June 16, 2020

Proposed Rule to Impact EPA’s Regulatory Guidance

In a May 2020 article, we discussed the creation of EPA’s new online guidance portal—a requirement of Executive Order (E.O.) 13891 (signed October 9, 2019). To meet the additional requirements of this order, EPA proposed an administrative rule that would establish procedures for the issuance, modification, and withdrawal of guidance documents and a corresponding public petition process. [85 FR 31104] The rule would be located in a new Subpart D to 40 CFR Part 2, titled “Guidance Procedures.” EPA is accepting comments on the proposed rule until June 22, 2020, and they may be submitted via Docket ID No. EPA-HQ-OA-2020-0128.


“Guidance document” would be defined as “an Agency statement of general applicability, intended to have [a] future effect on the behavior of regulated parties, that sets forth a policy on a statutory, regulatory, or technical issue, or an interpretation of a statute or regulation….” The definition contains numerous exclusions such as internal guidance not intended to impact regulated parties, legal briefs, and grant solicitations. One additional and notable exclusion from the definition of “guidance document” would be statements of specific, rather than general, applicability. For example, advisory or legal opinions directed to particular parties about circumstance-specific questions would not be included in the proposed definition.

The definition of a “significant guidance document” comes from E.O. 13891 (and E.O. 12866) and is a guidance document that may reasonably be anticipated to:

  1. Lead to an annual effect on the economy of $100 million or more, or negatively impact the economy or human health and the environment;
  2. Create a serious inconsistency, or interfere, with an action taken or planned by another agency;
  3. Materially alter the budgetary impact of entitlements, grants, user fees, or loan programs; or
  4. Raise novel legal or policy issues arising out of legal mandates, presidential priorities, or the principles of E.O. 12866.

Issuing, Modifying, and Withdrawing Guidance Documents

All guidance documents issued in the future would need to satisfy specific requirements. These include basic elements such as identifying the office issuing the guidance, providing a unique document identification number, and including a summary of the subject matter. Each new guidance document would be required to contain a disclaimer stating that the contents do not have the force and effect of law and that the agency does not bind the public in any way and intends only to provide clarity to the public regarding existing requirements under the law or agency policies. Before issuing a new guidance document developed by an EPA regional office, the proposal would require that the region receive concurrence from the corresponding presidentially-appointed EPA official (e.g., the relevant Assistant Administrator) at EPA headquarters who is responsible for administering the national program to which the guidance document pertains.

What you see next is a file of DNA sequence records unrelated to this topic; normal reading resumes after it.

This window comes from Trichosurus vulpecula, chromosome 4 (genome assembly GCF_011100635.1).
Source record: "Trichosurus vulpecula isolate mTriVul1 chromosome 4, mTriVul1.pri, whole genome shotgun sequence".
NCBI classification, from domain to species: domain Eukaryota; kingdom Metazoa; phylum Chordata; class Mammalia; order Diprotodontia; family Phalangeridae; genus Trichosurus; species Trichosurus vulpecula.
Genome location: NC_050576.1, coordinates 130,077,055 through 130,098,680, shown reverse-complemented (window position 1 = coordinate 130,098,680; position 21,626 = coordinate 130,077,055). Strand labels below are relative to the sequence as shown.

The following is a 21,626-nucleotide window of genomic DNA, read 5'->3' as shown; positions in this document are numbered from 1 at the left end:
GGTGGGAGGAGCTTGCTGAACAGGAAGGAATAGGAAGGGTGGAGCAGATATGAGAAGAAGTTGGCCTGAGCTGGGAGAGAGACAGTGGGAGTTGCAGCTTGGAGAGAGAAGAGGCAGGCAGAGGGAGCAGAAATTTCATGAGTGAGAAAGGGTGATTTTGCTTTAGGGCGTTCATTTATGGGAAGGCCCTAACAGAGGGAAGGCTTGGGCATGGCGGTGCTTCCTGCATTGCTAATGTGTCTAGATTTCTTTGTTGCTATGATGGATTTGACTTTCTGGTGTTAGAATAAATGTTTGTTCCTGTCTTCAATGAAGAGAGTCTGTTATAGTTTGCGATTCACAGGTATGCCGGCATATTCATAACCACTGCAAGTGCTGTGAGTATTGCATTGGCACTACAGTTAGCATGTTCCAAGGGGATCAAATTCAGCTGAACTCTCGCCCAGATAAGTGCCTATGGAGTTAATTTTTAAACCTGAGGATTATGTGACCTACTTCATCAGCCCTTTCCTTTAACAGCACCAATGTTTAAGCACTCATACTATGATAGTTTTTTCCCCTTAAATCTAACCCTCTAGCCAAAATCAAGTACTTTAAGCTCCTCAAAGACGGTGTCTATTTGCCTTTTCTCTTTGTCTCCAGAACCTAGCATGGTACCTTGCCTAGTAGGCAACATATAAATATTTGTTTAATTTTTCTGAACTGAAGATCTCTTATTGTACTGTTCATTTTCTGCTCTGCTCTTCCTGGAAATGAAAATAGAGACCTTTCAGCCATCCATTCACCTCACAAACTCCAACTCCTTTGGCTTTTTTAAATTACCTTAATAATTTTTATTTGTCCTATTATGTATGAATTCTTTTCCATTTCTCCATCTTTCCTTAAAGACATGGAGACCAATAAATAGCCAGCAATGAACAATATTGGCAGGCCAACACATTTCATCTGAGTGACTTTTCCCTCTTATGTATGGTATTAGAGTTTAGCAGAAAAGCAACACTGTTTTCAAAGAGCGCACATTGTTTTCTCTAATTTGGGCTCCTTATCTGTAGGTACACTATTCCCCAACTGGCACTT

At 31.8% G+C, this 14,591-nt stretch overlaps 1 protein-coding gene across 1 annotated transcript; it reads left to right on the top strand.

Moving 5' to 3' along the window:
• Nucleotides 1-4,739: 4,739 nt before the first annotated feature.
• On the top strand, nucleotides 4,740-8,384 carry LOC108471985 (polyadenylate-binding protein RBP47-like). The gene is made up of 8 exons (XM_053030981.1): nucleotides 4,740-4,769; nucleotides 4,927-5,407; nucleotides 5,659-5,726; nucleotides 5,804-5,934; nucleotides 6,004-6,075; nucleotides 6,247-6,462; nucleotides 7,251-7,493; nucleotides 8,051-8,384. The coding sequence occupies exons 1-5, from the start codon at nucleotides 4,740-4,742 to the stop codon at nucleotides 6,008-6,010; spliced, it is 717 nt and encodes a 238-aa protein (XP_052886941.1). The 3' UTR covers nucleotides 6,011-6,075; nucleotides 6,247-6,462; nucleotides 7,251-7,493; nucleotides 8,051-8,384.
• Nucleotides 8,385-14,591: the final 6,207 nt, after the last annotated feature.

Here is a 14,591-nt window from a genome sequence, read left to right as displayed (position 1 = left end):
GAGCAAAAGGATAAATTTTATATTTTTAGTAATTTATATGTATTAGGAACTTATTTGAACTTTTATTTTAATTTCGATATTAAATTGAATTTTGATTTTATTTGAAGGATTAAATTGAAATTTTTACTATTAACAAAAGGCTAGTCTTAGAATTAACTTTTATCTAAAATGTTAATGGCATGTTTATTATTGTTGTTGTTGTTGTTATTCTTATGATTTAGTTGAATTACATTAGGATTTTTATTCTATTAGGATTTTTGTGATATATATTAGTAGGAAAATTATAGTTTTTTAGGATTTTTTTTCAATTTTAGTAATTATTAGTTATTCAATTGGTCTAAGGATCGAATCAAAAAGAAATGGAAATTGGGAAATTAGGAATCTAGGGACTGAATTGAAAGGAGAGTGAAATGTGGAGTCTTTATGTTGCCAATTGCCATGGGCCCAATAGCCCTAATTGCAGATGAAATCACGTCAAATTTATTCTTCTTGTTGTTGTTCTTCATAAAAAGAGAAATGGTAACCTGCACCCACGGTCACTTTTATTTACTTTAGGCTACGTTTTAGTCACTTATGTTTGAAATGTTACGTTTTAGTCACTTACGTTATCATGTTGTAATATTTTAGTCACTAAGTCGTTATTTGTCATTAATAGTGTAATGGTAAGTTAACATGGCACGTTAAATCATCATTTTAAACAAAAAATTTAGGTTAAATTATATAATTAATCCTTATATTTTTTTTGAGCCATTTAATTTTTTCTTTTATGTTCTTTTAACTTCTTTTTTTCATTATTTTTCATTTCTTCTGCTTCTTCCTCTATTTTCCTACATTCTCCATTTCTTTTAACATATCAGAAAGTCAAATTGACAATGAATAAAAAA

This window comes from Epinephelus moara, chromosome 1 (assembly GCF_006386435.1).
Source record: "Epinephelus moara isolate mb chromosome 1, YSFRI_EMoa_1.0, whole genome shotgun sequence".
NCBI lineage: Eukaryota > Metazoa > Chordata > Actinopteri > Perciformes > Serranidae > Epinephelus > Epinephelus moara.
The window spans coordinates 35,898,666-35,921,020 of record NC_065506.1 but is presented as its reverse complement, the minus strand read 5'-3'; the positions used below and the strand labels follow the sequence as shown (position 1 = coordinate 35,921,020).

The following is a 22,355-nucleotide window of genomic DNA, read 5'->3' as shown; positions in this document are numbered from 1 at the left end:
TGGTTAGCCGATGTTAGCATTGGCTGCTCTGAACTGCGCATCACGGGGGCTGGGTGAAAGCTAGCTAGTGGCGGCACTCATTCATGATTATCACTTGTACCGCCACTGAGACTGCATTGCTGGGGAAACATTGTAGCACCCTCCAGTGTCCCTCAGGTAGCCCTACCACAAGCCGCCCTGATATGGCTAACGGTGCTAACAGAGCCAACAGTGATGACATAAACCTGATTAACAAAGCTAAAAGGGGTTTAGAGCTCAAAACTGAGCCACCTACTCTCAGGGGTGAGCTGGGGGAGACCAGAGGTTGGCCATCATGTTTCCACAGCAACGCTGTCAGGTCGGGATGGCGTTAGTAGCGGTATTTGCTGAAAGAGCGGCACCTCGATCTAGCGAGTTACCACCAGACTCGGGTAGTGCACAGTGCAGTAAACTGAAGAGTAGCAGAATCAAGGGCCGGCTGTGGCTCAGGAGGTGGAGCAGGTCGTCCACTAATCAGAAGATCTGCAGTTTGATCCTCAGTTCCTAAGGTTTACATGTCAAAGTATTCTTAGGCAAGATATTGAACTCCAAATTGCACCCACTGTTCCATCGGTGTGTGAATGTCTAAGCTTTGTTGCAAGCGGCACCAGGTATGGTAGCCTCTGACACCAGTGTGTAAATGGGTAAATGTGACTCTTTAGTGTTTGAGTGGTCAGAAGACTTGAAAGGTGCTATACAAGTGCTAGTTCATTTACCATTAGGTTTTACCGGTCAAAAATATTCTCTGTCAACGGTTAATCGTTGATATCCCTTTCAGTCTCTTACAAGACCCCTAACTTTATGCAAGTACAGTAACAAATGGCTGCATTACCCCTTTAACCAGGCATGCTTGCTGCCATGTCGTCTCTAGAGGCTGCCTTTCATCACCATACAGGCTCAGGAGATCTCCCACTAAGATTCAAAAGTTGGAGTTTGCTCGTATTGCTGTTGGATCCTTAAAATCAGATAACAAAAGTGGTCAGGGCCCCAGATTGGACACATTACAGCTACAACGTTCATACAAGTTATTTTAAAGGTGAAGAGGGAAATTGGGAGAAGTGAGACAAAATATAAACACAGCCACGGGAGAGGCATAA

EPA is proposing extensive additional requirements before a “significant guidance document” could be issued:

  1. A Federal Register notice would announce the availability of a draft significant guidance document and a corresponding 30-day public review and comment opportunity. There could be exceptions to the comment process.
  2. The guidance would be required to conform with E.O. 12866, 13563, 13609, 13771, 13777, and 13891.
  3. A presidentially-appointed EPA official (e.g., the EPA Administrator) would have to approve the guidance before issuance.
  4. A Federal Register notice would be published once the guidance is finalized. EPA would respond to major concerns and comments in the final guidance document itself or in a companion document.

New procedures would allow the public to petition for the modification or withdrawal of an active guidance document. While mailed paper submissions would be accepted, an electronic submittal via EPA’s guidance portal would be the preferred way the public can petition the agency for guidance modification or withdrawal. Petitions for consideration would need to meet various criteria including petition format, an explanation of the petitioner’s interest in the requested action, and rationale for modification or withdrawal. The agency would respond to petitions within 90 calendar days of receipt with a possible one-time 90-day extension.

When a guidance document is issued, modified, or withdrawn, the agency will inform the public via the EPA guidance portal.

Previously Issued Guidance

A potential concern arises regarding this fundamental question: Can the regulated community rely on previously issued guidance not found in EPA’s guidance portal? Page 31106 of the proposed rule preamble seems to provide a definitive answer:

“The E.O. [13891] requires that all active guidance documents issued by an agency be included on the agency’s guidance portal and that any guidance document excluded from the portal does not represent the final guidance of the agency and will have no effect.”

Language on the EPA guidance portal goes on to say: “The agency may not cite, use, or rely on any guidance that is not posted on this web area, except to establish historical facts.”


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This document addresses issues of a general nature related to the federal RCRA regulations. Persons evaluating specific circumstances dealing with the RCRA regulations should review state and local laws and regulations, which may be more stringent than federal requirements. In addition, the assistance of a qualified professional should be enlisted to address any site-specific circumstances.